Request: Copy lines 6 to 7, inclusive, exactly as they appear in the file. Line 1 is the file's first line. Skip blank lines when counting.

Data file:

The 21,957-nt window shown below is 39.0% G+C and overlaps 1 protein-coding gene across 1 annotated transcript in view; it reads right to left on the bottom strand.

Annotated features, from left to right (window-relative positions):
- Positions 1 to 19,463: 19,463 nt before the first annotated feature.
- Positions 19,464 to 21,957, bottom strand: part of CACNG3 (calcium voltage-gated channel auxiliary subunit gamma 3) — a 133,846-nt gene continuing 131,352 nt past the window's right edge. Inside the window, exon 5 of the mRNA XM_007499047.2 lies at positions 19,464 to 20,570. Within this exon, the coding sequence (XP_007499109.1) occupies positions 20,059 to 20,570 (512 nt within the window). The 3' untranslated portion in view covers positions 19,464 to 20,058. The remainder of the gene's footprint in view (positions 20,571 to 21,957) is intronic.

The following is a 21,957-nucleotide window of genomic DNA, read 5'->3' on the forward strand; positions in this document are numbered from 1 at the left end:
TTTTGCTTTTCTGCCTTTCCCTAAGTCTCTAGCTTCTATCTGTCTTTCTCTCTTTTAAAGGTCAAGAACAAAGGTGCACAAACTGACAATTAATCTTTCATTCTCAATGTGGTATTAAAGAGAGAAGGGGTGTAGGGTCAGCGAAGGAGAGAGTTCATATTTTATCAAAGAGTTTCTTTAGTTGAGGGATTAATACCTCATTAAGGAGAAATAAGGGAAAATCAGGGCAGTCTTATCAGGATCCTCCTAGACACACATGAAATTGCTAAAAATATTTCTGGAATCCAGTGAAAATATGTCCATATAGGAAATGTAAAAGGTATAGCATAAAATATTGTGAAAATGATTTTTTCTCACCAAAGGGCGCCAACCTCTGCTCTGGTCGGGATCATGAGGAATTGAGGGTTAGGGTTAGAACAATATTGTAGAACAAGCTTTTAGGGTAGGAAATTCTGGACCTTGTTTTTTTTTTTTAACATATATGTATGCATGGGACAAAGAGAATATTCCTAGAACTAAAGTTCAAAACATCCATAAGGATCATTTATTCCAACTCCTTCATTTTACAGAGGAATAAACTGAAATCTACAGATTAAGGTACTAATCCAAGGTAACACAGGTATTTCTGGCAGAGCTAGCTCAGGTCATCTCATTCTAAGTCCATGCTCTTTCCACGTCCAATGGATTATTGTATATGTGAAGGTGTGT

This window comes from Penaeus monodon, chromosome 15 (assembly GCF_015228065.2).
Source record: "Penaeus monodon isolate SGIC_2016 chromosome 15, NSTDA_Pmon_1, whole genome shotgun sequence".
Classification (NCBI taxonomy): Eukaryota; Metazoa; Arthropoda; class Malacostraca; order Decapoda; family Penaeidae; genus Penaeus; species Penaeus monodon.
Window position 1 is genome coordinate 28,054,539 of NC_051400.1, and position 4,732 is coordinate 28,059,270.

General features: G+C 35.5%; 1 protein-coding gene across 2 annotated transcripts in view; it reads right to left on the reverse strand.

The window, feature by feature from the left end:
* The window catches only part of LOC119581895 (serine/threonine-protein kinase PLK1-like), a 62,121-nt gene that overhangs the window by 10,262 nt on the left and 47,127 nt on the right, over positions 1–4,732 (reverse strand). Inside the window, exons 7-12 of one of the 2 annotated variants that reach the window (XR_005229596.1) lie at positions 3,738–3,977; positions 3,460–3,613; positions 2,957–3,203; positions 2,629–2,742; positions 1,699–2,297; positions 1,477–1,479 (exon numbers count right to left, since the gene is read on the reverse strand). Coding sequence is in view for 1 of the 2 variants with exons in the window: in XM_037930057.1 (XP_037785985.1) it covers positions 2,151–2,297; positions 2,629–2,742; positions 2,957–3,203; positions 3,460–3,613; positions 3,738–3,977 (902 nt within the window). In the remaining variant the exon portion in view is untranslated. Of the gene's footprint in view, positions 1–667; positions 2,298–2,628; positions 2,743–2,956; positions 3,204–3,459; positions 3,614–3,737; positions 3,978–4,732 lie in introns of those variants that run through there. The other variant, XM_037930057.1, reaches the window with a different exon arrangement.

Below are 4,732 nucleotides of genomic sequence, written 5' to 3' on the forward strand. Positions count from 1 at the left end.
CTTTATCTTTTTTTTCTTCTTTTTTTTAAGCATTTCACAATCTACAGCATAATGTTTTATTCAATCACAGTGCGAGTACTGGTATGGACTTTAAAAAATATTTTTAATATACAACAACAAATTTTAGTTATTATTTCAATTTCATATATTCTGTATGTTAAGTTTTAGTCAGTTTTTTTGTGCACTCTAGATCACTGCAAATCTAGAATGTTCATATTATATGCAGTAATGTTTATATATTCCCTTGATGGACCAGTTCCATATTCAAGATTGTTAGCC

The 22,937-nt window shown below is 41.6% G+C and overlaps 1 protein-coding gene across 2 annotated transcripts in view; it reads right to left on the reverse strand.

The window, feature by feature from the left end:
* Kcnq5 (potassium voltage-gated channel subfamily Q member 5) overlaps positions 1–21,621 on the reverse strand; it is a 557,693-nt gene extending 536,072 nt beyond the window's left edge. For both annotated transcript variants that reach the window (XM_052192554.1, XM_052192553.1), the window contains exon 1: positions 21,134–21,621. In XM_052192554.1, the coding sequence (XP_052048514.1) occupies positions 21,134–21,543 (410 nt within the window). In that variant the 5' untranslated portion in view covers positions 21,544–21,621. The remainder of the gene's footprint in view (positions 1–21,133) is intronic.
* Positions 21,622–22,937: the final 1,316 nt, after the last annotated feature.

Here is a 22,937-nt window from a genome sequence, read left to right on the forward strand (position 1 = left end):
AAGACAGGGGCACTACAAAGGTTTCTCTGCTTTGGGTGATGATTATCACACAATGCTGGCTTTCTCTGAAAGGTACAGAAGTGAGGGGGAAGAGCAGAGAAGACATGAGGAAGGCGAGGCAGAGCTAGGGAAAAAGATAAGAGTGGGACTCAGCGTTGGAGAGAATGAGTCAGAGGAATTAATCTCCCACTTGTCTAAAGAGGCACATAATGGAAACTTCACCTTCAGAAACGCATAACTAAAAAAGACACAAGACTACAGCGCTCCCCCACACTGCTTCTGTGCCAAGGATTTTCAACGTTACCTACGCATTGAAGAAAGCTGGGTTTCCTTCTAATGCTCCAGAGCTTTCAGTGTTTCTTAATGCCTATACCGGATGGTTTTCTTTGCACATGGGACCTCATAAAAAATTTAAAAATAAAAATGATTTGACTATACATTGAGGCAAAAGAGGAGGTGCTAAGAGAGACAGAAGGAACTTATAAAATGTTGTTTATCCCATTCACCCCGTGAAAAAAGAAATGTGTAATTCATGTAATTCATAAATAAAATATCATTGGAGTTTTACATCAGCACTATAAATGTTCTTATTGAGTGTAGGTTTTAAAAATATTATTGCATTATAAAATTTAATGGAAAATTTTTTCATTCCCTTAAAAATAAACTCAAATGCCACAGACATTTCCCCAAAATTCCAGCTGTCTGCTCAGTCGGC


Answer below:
TTTTGCTTTTCTGCCTTTCCCTAAGTCTCTAGCTTCTATCTGTCTTTCTCTCTTTTAAAGGTCAAGAACAAAGGTGCACAAACTGACAATTAATCTTTCATTCTCAATGTGGTATTAAAGAGAGAAGGGGTGTAGGGTCAGCGAAGGAGAGAGTTCATATTTTATCAAAGAGTTTCTTTAGTTGAGGGATTAATACCTCATTAAGGAGAAATAAGGGAAAATCAGGGCAGTCTTATCAGGATCCTCCTAGACACACATGAAATTGCTAAAAATATTTCTGGAATCCAGTGAAAATATGTCCATATAGGAAATGTAAAAGGTATAGCATAAAATATTGTGAAAATGATTTTTTCTCACCAAAGGGCGCCAACCTCTGCTCTGGTCGGGATCATGAGGAATTGAGGGTTAGGGTTAGAACAATATTGTAGAACAAGCTTTTAGGGTAGGAAATTCTGGACCTTGTTTTTTTTTTTTAACATATATGTATGCATGGGACAAAGAGAATATTCCTAGAACTAAAGTTCAAAACATCCATAAGGATCATTTATTCCAACTCCTTCATTTTACAGAGGAATAAACTGAAATCTACAGATTAAGGTACTAATCCAAGGTAACACAGGTATTTCTGGCAGAGCTAGCTCAGGTCATCTCATTCTAAGTCCATGCTCTTTCCACGTCCAATGGATTATTGTATATGTGAAGGTGTGT

This window comes from Penaeus monodon, chromosome 15 (assembly GCF_015228065.2).